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32 Impact of Management Intensity The higher soil C content associated with th e low intensity management regime for the three >53 m fractions indicated that intensive forest management reduced the soil C content in as little as 4 years (Fig 2.5) The DRIFTS spectra showed C lo ss across the entire spectrum of organic matter (Fig. 2.7). A possi ble cause of this dec line would be the redu ction of root input caused by the understory c ontrol practice. Shan et al. (2001) and Echeverria et al. (2004), working on similar soils in Georgia, have also reported a decrease in SOC due to intensive management, especially due to chemical under story control. Therefor e, the hypothesis of C reduction under the high intensity management regime was accepted. However, it is uncertain whether this C reduction would be compensated by the increase in litterfall under the intensive management regime in the longer-term. The hypothe sis of higher N content in all fractions was not accepted, since N content showed only a small increase (5%) in the finest fraction (Fig. 2.6). The fate of fertilizer N applied in the inte nsive management regime is also uncertain. Immobilization of fertilizer N in standing bioma ss, litter layer, or stor ed in the subsoil is probably responsible for this. This interpretati on is supported by the work of Will et al. (2006), who reported that 68% of applied fertilizer N wa s stored in the aboveground biomass and forest floor, while only 21% was in the surface soil in l oblolly pine stands growing in Georgia. Size fractionation proved to be a more sensi tive method than total SOC measurement for investigating changes in SOC. Management i nduced change in the 2000 to 250 m fraction was 23% of the fraction C concentration (Fig. 2.5), wh ich represented greater than 12% change in total SOC, illustrating the sensitivity of this size fraction for assessing impacts of forest management. It is also notewort hy that these differences were obs erved just four years after the treatments were imposed, supporting the hypothesis th at size fractionation e nhances the detection of the short-term management induced changes in SOC.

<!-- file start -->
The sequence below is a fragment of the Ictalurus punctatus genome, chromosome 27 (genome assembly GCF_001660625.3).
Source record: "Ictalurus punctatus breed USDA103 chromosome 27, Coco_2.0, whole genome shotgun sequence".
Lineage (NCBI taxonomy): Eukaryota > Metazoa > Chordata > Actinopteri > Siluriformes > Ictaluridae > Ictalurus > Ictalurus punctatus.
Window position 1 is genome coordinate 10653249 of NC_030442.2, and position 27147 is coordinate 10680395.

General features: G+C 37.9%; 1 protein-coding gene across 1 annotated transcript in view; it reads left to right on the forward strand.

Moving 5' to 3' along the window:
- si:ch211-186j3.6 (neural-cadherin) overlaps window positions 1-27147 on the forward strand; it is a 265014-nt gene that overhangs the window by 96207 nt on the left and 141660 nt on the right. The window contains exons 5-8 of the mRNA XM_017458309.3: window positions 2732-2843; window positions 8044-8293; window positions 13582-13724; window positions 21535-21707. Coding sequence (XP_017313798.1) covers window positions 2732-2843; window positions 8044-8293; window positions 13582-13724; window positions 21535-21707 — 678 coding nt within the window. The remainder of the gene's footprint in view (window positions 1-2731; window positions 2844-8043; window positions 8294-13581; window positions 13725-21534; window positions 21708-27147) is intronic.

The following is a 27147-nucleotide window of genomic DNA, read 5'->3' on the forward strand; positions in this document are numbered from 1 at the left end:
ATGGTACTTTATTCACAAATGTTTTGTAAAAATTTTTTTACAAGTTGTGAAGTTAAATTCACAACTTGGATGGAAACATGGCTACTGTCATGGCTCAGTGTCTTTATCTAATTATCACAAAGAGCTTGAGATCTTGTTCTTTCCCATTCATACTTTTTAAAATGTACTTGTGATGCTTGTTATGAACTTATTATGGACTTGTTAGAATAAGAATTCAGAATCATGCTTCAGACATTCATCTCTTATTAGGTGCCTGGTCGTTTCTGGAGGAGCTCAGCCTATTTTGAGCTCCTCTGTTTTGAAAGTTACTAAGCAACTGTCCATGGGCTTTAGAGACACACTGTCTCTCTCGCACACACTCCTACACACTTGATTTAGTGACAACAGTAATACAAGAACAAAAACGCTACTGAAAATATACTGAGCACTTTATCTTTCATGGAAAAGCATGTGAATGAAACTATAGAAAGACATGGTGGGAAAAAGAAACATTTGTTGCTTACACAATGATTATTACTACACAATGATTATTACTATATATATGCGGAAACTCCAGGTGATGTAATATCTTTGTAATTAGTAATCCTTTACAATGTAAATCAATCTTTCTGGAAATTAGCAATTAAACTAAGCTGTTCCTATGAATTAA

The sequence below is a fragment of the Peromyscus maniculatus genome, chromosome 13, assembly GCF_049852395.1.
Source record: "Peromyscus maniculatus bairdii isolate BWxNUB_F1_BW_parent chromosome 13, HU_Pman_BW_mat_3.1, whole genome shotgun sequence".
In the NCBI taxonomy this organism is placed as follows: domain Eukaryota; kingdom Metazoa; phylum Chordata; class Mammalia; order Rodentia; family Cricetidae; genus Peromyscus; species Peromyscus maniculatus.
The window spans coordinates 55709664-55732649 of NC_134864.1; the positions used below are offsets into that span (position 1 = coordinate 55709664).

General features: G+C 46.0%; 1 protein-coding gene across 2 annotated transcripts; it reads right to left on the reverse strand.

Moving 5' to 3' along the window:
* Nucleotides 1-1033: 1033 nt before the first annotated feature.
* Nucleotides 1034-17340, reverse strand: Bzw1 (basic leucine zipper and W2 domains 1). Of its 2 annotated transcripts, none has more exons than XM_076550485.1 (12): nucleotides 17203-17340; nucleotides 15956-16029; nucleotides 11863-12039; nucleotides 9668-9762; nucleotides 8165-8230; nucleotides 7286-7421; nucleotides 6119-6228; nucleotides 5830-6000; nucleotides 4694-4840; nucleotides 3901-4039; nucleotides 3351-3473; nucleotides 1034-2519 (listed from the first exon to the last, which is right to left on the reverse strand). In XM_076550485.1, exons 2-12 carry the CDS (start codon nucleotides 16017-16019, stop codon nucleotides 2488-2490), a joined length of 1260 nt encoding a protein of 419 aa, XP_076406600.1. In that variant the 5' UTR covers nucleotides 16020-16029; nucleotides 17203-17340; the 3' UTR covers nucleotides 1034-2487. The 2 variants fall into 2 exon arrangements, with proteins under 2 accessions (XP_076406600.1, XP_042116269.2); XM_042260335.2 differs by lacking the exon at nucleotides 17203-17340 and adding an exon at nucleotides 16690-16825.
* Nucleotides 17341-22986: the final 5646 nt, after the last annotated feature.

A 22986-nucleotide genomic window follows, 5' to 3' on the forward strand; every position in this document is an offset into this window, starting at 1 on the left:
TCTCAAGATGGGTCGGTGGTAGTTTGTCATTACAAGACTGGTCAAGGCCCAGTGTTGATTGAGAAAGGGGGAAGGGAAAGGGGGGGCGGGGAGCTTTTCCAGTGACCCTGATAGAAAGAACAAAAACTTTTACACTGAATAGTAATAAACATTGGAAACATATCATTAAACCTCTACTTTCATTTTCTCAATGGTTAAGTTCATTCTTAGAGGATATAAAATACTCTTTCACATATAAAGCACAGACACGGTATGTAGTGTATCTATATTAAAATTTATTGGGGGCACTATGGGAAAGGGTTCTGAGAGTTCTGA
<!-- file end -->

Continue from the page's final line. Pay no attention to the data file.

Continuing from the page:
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33 Given the presence of large palmetto roots ( Serenoa repens (B.) Small.) and other understory plants under the low intensity manage ment regime (Roth et al., 2006), we expected that the fractions >2000 m would decrease significantly with increased management intensity. The lack of a statistical C response to manageme nt in these fractions, th e reduced C content in the 2000 to 250 m fraction in response to chemical weed control, and the “f resher” nature of the OM as suggested by DRIFTS imply that the la rge sand fraction accepts the greatest detrital inputs. This interpretation is consistent with the work of Van Rees and Comerford (1986) and Escamilla et al. (1991), who have reported palmetto and other understory root biomass in the 2000 to 250 m size class under southern pine plantations. Conclusions Dry sieving was found to be a useful met hod for size fractionation for sandy Spodosols when compared to wet sieving, as it preserved more structure and the water-soluble components such as esters and amides. The size fractions were significantly different in all the properties studied. The 2000 to 250 m fraction was the most important fraction in these soils, as it contained nearly half of the to tal SOC and was sensitive to the management related changes. The DRIFTS spectra were useful for describing the changes in SOM chemical composition and indicated presence of recently added organic matte r in the large sand fraction. Intensive forest management reduced soil C in the >53 m fractions, and particularly in the 2000 to 250 m fraction, in just 4 years, probably due to the reduction in understory roots.